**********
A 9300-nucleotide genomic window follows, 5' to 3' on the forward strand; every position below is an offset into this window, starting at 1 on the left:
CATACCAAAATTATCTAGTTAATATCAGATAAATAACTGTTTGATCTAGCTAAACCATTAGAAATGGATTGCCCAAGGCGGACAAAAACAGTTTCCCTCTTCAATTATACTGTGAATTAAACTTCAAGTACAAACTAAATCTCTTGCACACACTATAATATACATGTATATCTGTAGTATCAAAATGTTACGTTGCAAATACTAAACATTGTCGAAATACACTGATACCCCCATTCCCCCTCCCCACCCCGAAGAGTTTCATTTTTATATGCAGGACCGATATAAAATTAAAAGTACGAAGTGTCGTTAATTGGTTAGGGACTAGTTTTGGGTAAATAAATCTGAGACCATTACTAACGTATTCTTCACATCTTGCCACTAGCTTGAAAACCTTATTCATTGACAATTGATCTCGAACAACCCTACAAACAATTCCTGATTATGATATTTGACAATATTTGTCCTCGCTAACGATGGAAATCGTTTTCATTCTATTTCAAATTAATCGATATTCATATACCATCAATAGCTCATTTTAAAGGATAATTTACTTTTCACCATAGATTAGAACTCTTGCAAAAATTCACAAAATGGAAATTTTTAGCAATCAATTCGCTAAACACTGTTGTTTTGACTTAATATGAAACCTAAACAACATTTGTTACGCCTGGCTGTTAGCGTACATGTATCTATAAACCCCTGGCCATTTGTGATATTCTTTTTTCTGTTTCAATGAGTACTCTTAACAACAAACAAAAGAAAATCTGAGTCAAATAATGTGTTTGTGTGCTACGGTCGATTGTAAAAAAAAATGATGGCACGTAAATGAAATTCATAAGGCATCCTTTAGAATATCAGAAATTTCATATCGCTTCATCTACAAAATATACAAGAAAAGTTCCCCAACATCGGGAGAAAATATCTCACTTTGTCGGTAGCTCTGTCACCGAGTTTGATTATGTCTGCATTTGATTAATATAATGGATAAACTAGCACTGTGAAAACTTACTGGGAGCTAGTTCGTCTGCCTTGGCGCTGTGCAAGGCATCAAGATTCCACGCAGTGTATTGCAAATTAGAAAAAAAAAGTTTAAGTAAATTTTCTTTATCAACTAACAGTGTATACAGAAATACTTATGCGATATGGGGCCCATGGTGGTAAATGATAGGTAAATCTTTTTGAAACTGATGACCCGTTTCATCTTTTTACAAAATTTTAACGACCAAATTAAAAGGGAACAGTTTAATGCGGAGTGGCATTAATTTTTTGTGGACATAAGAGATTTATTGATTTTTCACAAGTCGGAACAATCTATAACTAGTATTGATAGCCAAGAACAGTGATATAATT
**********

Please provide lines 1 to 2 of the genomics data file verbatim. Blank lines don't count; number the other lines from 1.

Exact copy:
A 9300-nucleotide genomic window follows, 5' to 3' on the forward strand; every position below is an offset into this window, starting at 1 on the left:
CATACCAAAATTATCTAGTTAATATCAGATAAATAACTGTTTGATCTAGCTAAACCATTAGAAATGGATTGCCCAAGGCGGACAAAAACAGTTTCCCTCTTCAATTATACTGTGAATTAAACTTCAAGTACAAACTAAATCTCTTGCACACACTATAATATACATGTATATCTGTAGTATCAAAATGTTACGTTGCAAATACTAAACATTGTCGAAATACACTGATACCCCCATTCCCCCTCCCCACCCCGAAGAGTTTCATTTTTATATGCAGGACCGATATAAAATTAAAAGTACGAAGTGTCGTTAATTGGTTAGGGACTAGTTTTGGGTAAATAAATCTGAGACCATTACTAACGTATTCTTCACATCTTGCCACTAGCTTGAAAACCTTATTCATTGACAATTGATCTCGAACAACCCTACAAACAATTCCTGATTATGATATTTGACAATATTTGTCCTCGCTAACGATGGAAATCGTTTTCATTCTATTTCAAATTAATCGATATTCATATACCATCAATAGCTCATTTTAAAGGATAATTTACTTTTCACCATAGATTAGAACTCTTGCAAAAATTCACAAAATGGAAATTTTTAGCAATCAATTCGCTAAACACTGTTGTTTTGACTTAATATGAAACCTAAACAACATTTGTTACGCCTGGCTGTTAGCGTACATGTATCTATAAACCCCTGGCCATTTGTGATATTCTTTTTTCTGTTTCAATGAGTACTCTTAACAACAAACAAAAGAAAATCTGAGTCAAATAATGTGTTTGTGTGCTACGGTCGATTGTAAAAAAAAATGATGGCACGTAAATGAAATTCATAAGGCATCCTTTAGAATATCAGAAATTTCATATCGCTTCATCTACAAAATATACAAGAAAAGTTCCCCAACATCGGGAGAAAATATCTCACTTTGTCGGTAGCTCTGTCACCGAGTTTGATTATGTCTGCATTTGATTAATATAATGGATAAACTAGCACTGTGAAAACTTACTGGGAGCTAGTTCGTCTGCCTTGGCGCTGTGCAAGGCATCAAGATTCCACGCAGTGTATTGCAAATTAGAAAAAAAAAGTTTAAGTAAATTTTCTTTATCAACTAACAGTGTATACAGAAATACTTATGCGATATGGGGCCCATGGTGGTAAATGATAGGTAAATCTTTTTGAAACTGATGACCCGTTTCATCTTTTTACAAAATTTTAACGACCAAATTAAAAGGGAACAGTTTAATGCGGAGTGGCATTAATTTTTTGTGGACATAAGAGATTTATTGATTTTTCACAAGTCGGAACAATCTATAACTAGTATTGATAGCCAAGAACAGTGATATAATT